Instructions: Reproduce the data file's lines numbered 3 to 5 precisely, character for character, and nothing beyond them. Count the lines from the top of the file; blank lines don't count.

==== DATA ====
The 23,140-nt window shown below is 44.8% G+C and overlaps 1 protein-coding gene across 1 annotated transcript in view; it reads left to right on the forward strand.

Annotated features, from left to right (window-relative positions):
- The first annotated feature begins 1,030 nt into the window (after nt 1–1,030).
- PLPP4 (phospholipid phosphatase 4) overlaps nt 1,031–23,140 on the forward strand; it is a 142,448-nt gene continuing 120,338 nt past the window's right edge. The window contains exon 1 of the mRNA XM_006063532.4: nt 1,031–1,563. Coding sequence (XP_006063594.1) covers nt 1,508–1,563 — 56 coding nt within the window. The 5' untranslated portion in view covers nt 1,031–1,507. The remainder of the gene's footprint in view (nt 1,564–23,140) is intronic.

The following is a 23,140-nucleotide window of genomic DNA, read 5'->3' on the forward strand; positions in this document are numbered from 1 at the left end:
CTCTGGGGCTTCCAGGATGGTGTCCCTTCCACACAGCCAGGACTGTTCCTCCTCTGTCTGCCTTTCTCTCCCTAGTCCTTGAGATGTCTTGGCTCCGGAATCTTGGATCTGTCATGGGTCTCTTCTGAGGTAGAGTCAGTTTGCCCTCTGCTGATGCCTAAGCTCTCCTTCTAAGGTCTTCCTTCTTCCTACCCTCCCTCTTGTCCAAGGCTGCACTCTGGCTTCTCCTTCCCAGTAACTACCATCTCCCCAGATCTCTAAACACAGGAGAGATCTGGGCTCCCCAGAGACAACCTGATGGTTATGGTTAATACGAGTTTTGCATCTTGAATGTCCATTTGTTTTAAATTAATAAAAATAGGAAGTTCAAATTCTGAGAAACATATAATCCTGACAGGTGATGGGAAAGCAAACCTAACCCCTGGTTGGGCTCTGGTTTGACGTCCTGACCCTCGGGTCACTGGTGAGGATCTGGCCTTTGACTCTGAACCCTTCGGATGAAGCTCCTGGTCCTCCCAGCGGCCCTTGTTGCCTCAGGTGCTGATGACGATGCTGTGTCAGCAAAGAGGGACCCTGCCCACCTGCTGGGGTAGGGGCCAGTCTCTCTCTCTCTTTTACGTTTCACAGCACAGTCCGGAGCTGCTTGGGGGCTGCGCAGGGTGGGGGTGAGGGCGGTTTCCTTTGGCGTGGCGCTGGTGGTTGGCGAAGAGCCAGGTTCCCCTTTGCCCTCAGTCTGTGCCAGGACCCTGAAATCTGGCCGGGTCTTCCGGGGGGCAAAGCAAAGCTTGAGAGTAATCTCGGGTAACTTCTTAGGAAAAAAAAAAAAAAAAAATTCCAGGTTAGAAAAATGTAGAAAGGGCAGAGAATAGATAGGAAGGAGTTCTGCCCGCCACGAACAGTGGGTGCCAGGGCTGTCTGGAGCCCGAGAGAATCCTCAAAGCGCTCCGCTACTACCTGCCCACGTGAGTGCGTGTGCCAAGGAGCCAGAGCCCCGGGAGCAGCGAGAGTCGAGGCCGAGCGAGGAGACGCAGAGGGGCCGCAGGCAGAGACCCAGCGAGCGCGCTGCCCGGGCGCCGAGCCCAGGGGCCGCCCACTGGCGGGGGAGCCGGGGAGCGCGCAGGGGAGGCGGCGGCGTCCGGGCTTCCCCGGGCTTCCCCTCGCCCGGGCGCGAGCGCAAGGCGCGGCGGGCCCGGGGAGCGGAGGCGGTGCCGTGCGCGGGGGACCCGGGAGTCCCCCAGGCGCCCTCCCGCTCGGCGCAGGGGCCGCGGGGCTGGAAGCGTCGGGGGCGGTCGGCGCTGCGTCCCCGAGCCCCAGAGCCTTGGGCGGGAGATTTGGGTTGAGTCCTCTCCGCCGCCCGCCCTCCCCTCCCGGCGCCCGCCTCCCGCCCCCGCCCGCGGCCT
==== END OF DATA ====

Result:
- The first annotated feature begins 1,030 nt into the window (after nt 1–1,030).
- PLPP4 (phospholipid phosphatase 4) overlaps nt 1,031–23,140 on the forward strand; it is a 142,448-nt gene continuing 120,338 nt past the window's right edge. The window contains exon 1 of the mRNA XM_006063532.4: nt 1,031–1,563. Coding sequence (XP_006063594.1) covers nt 1,508–1,563 — 56 coding nt within the window. The 5' untranslated portion in view covers nt 1,031–1,507. The remainder of the gene's footprint in view (nt 1,564–23,140) is intronic.

The following is a 23,140-nucleotide window of genomic DNA, read 5'->3' on the forward strand; positions in this document are numbered from 1 at the left end: